KFC hatches plan to serve antibiotic-free chicken by 2018

KFC hatches plan to serve antibiotic-free chicken by 2018
The fried chicken giant, KFC, said it will curb the use of "medically important" antibiotics in its chicken supply. Poultry suppliers who supply the company’s 4,200 restaurants have until the end of 2018 to meet the new requirements.

Kentucky Fried Chicken was the last holdout of the big three chicken restaurants, after McDonald’s and Chick-fil-A, to join the fight against the dangerous rise of antibiotic-resistant bacteria known as superbugs and decide to drop their use.

"We recognize that it's a growing public health concern," Kevin Hochman, KFC president told Reuters. "This is something that's important to many of our customers and it's something we need to do to show relevance and modernity within our brand."

The policy only applies to its fried chicken in the US, supplied by 2,000 domestic chicken farms, and the restriction applies to whole of the bird’s life from hatchery to dinner plate.

Reuters reported 70 percent of antibiotics are sold for use in meat and dairy production.

The fried chicken company said their suppliers may still use would use antibiotics specific to animals to treat diseases in the chickens, according to the Associated Press.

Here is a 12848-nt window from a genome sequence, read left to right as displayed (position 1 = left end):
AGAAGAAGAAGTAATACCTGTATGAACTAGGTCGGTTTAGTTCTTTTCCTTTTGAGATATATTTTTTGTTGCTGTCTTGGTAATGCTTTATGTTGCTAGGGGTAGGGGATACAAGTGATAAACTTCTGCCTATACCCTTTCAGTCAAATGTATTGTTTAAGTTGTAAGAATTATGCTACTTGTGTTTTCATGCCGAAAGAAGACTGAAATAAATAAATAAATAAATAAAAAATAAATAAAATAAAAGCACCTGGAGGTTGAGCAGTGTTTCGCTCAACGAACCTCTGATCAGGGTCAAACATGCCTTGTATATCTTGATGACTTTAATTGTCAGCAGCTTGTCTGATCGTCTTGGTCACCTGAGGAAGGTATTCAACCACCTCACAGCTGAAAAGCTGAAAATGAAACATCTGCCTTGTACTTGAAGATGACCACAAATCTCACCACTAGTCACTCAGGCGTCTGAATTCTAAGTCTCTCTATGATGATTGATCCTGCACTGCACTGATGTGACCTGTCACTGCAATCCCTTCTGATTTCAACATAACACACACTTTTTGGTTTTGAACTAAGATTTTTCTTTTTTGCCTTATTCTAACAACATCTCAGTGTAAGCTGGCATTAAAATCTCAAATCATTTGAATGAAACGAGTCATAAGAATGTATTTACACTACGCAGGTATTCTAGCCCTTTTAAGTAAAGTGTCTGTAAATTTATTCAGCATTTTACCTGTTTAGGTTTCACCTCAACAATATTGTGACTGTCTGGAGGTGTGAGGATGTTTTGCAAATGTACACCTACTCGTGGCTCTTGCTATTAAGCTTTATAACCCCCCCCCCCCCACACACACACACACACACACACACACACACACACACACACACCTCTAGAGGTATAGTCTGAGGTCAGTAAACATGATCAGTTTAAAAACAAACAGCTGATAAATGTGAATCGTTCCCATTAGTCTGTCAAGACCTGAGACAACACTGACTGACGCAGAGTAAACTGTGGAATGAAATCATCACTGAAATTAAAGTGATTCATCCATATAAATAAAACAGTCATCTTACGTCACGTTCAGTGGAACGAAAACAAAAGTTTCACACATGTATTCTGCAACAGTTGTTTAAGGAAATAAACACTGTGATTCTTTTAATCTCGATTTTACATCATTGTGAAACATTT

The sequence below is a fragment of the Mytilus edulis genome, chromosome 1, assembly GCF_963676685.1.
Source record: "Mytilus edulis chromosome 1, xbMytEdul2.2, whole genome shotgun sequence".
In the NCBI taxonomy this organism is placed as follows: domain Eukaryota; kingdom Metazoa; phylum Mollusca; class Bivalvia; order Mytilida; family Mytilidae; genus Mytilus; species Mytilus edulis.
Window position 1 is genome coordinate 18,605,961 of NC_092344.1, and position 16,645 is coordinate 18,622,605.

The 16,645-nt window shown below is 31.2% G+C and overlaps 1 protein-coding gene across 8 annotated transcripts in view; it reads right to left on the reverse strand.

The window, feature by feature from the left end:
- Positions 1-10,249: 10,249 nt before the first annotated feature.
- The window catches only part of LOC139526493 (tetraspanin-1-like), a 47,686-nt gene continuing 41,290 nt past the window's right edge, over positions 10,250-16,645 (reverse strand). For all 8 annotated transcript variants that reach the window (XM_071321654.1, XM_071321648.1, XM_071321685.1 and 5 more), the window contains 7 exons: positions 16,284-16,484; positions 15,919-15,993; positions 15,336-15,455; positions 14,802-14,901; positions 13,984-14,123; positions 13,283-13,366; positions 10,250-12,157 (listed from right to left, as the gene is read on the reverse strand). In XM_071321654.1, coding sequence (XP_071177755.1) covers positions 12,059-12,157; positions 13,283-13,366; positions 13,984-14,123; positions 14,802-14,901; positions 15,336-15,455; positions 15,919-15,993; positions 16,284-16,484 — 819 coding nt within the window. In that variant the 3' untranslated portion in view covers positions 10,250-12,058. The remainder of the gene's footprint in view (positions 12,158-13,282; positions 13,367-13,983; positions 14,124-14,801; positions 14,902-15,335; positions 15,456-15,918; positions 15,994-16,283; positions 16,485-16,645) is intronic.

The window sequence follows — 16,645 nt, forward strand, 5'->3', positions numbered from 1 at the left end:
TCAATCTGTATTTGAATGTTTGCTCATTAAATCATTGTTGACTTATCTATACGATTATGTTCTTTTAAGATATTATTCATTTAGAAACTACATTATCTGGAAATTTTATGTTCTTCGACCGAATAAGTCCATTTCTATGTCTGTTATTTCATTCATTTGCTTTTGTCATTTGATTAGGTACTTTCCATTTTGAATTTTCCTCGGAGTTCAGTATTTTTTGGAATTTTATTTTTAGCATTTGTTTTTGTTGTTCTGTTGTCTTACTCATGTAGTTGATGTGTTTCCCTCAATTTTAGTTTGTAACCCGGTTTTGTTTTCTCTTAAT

Medical researchers have been raising the alarm about the overuse of antibiotics and their diminishing effectiveness in fighting infection in people. The CDC estimates that 23,000 people die each year from 17 types of antibiotic-resistant infections and that an additional 15,000 die from a pathogen linked to long-term antibiotic use.

A September 2016 Reuters investigation found the number of deaths could be higher.

In the past year, Consumers Union, along with Natural Resource Defense Council , U.S. Public Interest Research Group and others sent petitions signed by nearly half a million consumers to Yum Brands, which includes KFC, asking the company to adopt a meaningful no-antibiotics policy.

McDonald’s stopped serving chicken raised with antibiotics last year. Its Chicken McNuggets are a top seller, and the change put pressure on the rest of the industry to follow.

Chick-fil-A is going a step further, vowing in 2014 to switch to poultry raised without any antibiotics at all by the end of 2019.

KFC, owned by Louisville, Kentucky-based Yum Brands Inc., said it is also in the process of removing artificial colors and flavors from certain menu items by the end of 2018.